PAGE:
Nairo Quintana was flying in Tour de la Provence Stage 3, attacking with 4km remaining on the summit finish of Montagne de Lure, distancing a valiant Julian Alaphilippe to secure not just the stage, but also the GC win. The final stage featured the only long climb of this year’s Tour de La Provence, with the riders facing 13.4 km of 6.5% after a rolling 152km beforehand.
Montagne de Lure has been used twice before in Paris Nice, in 2009 and 2013. In 2009 Contador set the record time for the climb at 33:51 doing 6.20 w/kg facing a fairly stiff headwind. In 2013 Richie Porte rode it in 34:45 at around 5.75 w/kg. In today’s stage they used the same climb but with a slightly different start – the 2022 version is shorter (13,32 km, 6.58%) vs 2009 and 2013 (13.8 km, 6.40%).
A breakaway established itself with the unfamiliar sight of Luke Rowe, free to get some hard kilometres in the legs with Carapaz out with Covid, and perhaps so he could offer some support (even just of the moral kind) to Ganna on the final climb.
As it was the Queen stage, teams fought very hard for front position before the sole mountain test, especially French teams Groupama-FDJ (working for Michael Storer, who already lost a lot of time in previous stages), Arkea-Samsic (for Nairo Quintana) and TotalEnergies (for Pierre Latour, starting only a dozen seconds behind Ganna in the general classification). The world champion Julian Alaphilippe even rode into a ditch at the side of the road and nearly crashed in the hectic run-in to the base, somehow saving himself from crashing.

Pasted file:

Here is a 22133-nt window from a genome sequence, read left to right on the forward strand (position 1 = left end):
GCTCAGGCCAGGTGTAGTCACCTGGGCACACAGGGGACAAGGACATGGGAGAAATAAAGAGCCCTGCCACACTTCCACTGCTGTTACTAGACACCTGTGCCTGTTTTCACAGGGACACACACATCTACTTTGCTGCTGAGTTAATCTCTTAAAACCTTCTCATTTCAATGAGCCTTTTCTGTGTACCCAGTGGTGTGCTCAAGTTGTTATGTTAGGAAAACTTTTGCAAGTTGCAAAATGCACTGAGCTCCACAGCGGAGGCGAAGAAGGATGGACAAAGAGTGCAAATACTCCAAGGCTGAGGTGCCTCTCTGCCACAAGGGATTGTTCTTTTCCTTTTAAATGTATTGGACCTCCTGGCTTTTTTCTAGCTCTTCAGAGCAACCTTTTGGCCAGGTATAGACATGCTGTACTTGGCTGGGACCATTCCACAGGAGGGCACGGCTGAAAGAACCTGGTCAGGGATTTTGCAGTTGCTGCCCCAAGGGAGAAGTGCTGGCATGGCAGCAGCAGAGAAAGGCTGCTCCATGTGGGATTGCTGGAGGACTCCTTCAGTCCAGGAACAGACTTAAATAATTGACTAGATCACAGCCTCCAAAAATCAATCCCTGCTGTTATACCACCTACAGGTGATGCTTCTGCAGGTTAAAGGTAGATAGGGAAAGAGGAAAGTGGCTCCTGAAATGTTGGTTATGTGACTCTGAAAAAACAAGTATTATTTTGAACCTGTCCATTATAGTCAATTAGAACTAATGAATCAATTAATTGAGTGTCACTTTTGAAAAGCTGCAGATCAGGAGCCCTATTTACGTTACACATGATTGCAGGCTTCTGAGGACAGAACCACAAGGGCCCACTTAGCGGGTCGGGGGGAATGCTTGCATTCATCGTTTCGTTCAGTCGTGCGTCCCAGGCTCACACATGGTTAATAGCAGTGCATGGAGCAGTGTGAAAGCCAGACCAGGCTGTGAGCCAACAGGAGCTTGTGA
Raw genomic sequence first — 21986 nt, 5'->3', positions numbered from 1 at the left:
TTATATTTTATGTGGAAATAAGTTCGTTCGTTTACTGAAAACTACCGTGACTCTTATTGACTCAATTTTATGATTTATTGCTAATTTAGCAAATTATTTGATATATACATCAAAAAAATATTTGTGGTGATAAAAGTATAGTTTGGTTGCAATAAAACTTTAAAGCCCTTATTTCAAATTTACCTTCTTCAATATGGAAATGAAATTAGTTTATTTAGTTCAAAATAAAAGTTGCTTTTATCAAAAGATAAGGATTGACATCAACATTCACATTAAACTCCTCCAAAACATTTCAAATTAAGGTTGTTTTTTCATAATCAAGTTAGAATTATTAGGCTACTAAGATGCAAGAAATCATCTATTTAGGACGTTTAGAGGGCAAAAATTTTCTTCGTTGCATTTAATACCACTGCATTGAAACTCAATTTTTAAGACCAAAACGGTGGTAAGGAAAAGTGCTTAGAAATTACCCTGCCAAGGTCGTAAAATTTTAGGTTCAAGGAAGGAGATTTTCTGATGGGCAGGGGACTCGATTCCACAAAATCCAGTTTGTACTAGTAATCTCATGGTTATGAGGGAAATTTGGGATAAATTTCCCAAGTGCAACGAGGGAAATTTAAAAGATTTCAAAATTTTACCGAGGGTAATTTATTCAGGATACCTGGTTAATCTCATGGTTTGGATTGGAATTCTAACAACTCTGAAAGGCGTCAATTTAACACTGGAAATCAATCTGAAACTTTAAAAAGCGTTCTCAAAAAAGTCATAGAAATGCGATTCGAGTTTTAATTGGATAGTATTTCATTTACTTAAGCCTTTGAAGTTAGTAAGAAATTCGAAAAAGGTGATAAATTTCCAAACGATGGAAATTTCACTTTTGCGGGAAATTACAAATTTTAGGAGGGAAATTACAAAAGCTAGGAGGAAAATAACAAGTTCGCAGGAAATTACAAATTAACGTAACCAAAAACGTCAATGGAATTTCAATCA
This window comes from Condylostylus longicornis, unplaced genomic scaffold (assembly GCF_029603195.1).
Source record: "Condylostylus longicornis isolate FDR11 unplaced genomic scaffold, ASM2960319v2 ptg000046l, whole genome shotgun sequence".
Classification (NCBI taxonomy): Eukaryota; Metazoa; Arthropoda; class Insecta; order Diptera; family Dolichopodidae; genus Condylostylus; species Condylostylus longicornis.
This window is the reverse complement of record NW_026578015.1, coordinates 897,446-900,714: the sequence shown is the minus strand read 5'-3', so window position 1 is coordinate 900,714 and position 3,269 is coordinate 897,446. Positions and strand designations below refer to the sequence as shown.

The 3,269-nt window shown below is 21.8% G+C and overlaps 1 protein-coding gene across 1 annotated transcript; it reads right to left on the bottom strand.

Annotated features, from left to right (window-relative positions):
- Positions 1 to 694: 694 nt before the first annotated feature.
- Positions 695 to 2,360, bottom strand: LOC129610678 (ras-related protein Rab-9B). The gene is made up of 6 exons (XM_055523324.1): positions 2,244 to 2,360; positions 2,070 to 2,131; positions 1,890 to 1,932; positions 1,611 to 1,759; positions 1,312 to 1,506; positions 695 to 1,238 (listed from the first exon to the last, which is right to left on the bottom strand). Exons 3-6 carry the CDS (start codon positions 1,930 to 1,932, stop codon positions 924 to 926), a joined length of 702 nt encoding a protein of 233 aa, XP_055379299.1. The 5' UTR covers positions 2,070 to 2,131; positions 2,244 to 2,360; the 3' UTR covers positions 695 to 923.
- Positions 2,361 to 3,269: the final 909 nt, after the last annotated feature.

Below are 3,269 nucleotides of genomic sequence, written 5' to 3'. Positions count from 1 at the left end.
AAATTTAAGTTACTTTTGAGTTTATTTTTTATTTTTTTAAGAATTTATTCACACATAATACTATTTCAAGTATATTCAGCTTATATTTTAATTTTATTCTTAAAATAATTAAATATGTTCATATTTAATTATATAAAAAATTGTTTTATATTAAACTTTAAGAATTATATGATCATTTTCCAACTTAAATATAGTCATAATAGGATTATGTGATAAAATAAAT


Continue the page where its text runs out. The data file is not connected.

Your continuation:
Groupama-FDJ paced at the front in the first part of the Montagne de Lure, which was not too steep at around 5-6% gradient. Frenchman Bruno Armiral did a long turn, presumably for Michael Storer in fourth wheel, but began to lose steam and no other team’s offered up a domestique to increase the pace with around 6km remaining.
The last survivor of the day’s breakaway Romain Combaud rode really impressively up the climb after dropping his breakaway companions, whilst Total Energies paced steadily (without reducing the group size at all). At this moment the peloton was still large, with around 30 riders remaining. Even 88 kilogram leader of the general classification Filippo Ganna was holding on, perhaps the motivation behind Quick-Step sending to the front Louis Verveake to increase the pace for Julian Alaphilippe’s GC win, also bringing back Combaud with 4.7km remaining.